Indian Journal of Ophthalmology

: 2020  |  Volume : 68  |  Issue : 2  |  Page : 303--304

Community eye care - The Sitapur model

Madhu Bhadauria 
 Director of the Regional Institute of Ophthalmology, Chief Medical Officer, Sitapur Group of Eye Hospitals, Civil Lines, Sitapur - 261001, Uttar Pradesh, India

Correspondence Address:
Madhu Bhadauria
Director of the Regional Institute of Ophthalmology, Chief Medical Officer, Sitapur Group of Eye Hospitals, Civil Lines, Sitapur - 261001, Uttar Pradesh

How to cite this article:
Bhadauria M. Community eye care - The Sitapur model.Indian J Ophthalmol 2020;68:303-304

How to cite this URL:
Bhadauria M. Community eye care - The Sitapur model. Indian J Ophthalmol [serial online] 2020 [cited 2023 May 30 ];68:303-304
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Full Text

It is indeed a proud privilege to have an opportunity to write about the history of the pioneer structured comprehensive eye care model of India, 'The Sitapur Model', which commenced in 1926, lived it's golden period from 1945 to 1974. Sitapur Eye Hospital was at one time Asia's largest eye care facility providing the highest quality of eye care to allwith 800 free beds (expanded to 1500) and 200 private rooms. Having gone through the life cycle of more than 90 years, it is again springing back to life. Let me share with you the tale of the golden past and the bright future.


The founder of this model was Dr Mahesh Prasad Mehray who believed in “life as mission, service as religion”. Sacrifice was in his blood. The name of the Sitapur Model comes from the District of Sitapur in Uttar Pradesh, where Dr MP Mehray found his life's calling and vision. He was deeply moved by the misery of the blind people, especially those with avoidable or reversible blindness. From then on until his death, he remained the crusader against blindness. The golden past of the Sitapur Model is shown in [Figure 1].{Figure 1}

 Present Situation

The Sitapur Eye Hospital went down the slopes of time. Its re-incarnation has begun since 2009. I will briefly list the modified practices in conformity with the norms of modern day ophthalmology, yet based on the golden principles of the Sitapur model.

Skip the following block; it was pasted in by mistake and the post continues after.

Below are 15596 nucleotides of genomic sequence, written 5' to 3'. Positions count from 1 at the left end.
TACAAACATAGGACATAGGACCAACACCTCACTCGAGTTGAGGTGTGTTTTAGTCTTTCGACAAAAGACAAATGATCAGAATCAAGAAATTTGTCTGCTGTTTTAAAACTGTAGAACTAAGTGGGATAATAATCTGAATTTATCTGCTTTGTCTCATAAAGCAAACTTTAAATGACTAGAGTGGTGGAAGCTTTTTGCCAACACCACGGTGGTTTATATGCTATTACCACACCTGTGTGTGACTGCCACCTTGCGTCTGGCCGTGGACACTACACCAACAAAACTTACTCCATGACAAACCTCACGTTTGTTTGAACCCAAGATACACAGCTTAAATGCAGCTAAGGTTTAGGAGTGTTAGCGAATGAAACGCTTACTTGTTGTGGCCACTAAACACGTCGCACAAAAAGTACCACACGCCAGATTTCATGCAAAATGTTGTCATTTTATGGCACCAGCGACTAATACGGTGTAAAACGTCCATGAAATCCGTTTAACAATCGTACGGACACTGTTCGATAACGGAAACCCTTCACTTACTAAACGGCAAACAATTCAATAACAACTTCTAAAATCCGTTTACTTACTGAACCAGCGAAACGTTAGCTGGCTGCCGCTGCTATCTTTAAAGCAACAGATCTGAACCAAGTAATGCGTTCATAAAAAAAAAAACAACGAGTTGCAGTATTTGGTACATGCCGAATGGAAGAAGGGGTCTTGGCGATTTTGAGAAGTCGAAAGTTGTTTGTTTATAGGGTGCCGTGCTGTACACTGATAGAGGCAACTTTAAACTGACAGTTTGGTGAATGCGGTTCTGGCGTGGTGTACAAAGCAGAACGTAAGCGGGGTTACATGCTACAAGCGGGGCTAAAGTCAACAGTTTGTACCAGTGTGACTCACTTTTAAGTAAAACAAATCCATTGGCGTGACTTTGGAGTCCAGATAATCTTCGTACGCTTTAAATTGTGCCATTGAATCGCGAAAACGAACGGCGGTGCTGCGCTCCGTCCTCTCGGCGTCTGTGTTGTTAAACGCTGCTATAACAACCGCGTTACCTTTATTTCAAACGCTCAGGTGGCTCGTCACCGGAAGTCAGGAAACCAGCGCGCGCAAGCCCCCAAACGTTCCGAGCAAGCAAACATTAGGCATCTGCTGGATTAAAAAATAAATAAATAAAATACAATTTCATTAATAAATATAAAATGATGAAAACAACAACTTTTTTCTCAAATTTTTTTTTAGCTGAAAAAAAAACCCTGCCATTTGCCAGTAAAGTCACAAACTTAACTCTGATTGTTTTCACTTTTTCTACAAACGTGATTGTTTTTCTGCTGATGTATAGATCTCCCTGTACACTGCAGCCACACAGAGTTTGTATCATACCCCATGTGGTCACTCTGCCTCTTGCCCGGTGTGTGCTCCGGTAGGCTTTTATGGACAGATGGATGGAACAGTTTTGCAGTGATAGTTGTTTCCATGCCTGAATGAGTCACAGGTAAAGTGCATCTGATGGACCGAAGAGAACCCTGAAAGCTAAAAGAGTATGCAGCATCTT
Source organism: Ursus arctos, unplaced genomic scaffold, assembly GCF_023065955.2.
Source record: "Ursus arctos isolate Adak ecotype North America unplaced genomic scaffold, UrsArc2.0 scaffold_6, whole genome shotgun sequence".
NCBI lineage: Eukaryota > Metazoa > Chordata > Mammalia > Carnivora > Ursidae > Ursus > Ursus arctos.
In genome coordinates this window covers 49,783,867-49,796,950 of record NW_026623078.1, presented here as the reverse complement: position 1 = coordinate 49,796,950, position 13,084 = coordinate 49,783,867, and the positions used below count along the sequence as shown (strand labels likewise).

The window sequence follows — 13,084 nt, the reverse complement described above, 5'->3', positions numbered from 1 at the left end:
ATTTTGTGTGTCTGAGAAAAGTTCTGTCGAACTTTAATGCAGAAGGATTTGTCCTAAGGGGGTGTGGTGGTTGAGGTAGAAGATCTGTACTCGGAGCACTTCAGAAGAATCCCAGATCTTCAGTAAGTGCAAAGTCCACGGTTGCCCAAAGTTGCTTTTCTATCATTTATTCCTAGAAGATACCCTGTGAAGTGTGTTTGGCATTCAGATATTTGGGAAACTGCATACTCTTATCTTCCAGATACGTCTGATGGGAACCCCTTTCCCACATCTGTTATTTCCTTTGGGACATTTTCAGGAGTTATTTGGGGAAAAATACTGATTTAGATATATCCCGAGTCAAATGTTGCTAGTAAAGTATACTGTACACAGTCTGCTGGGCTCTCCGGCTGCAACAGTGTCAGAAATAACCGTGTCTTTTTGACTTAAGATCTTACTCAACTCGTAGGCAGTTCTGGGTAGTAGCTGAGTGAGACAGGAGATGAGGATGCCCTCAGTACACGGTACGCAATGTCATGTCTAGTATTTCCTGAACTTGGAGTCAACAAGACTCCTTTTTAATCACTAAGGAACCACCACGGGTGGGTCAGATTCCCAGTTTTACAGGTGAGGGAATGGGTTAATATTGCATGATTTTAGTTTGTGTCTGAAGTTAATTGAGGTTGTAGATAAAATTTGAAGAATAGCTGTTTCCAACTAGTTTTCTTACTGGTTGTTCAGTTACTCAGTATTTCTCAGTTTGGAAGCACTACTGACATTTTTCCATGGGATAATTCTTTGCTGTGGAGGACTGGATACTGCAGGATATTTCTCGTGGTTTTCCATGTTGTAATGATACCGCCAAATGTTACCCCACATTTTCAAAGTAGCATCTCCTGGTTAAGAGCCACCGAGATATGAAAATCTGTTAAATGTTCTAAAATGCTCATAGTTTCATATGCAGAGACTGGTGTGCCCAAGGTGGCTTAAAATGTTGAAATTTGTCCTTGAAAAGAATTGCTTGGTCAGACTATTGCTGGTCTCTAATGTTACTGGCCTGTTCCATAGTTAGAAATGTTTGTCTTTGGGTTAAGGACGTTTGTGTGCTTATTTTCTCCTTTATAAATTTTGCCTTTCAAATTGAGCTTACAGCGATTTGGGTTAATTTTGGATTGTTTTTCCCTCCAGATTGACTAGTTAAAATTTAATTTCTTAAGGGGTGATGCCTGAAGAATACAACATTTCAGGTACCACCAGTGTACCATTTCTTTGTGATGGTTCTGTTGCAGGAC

Diploma Orthoptics and Diploma Optometry are now upgraded to Bachelors in Optometry. We have initiated clinical fellowships in optometry, diagnostics, orthoptics, outreach, low vision aids and optical dispensing. Allied ophthalmic personnel training course has been restarted. For postgraduate ophthalmologists, we have robust clinical fellowships in comprehensive ophthalmology, glaucoma, retina and paediatric ophthalmology. Our initiatives into research awaits appropriate funding opportunities.

Clinical care

Sitapur provides comprehensive eye care and complete range of subspecialty tertiary care services. Our current collaborations are SightSavers, Christopher Blindness Mission, Sight Life, Orbis, Combat Blindness International, Vitamin Angels, Aravind Eye Care System, National Programme for Control of Blindness and Rashtriya Bal Swasthya Karyakram

Community outreach

We have optimized our community outreach capability to perform 500 camps per year and 30000 surgeries inclusive of all subspecialties. Paediatric outreach consists of screening, onsite spectacle dispensing, disease detection for surgery at the base hospital, low vision aids and vitamin A distribution. 13 new vision centres are started in the districts of Sitapur, Hardoi, Bahraich and Lakhimpur. Our entire hospital and vision centres are managed by an integrated Hospital Management System under closed-circuit tele-monitoring surveillance.

 What Was Right and What Went Wrong?

Sitapur Eye Hospital is possibly a management expert's delight to study the rise, fall and the rise-from-the-fall. At the level of the founder, it was the lack of a leadership succession plan. At the successor's level, the problem was probably the dichotomy of governing a non-governmental institution by the governmental model of administration. A remote-centralized power and absence of ground leadership likely resulted in demotivation of the staff. Paucity of financial support was also a major issue. What went right finally was the appropriate choice of successors with the right attitude and delegation of power and responsibilities. After having deeply studied most of the community-oriented eye care strategies in India and the rest of the world, I think it is reasonable to state that the Sitapur Model is the mother of many of the current models and it seems to have inspired several visionaries of the present and the past.

About the author


Col (Dr) Madhu Badhuria

An alumnus of KGMC Lucknow and Sankara Nethralaya Chennai, Col Bhaduria served in the Army Medical Corps for 25 years and took a voluntary retirement from the AFMC Pune in 2009. She is currently the Director of the Regional Institute of Ophthalmology and the Chief medical officer of the Sitapur Eye Hospital. She has been the vital change instrument and a catalyst in the re-development of the RIO and the Sitapur Eye Hospital almost from the brink of closure to their past glory, and has taken it even beyond. At the dawn of 2020, the institution stands proud as a fully developed medical and paramedical ophthalmic educational centre, with state-of-the art comprehensive and tertiary care clinical services, robust community outreach program and visual rehabilitation services. Col Bhaduria has been awarded the SN Shah, Dharmsay Nansey Oman, Lotus and ICICI Lombard health care awards for having lead from the front to achieve comprehensive development of the Sitapur Eye Hospital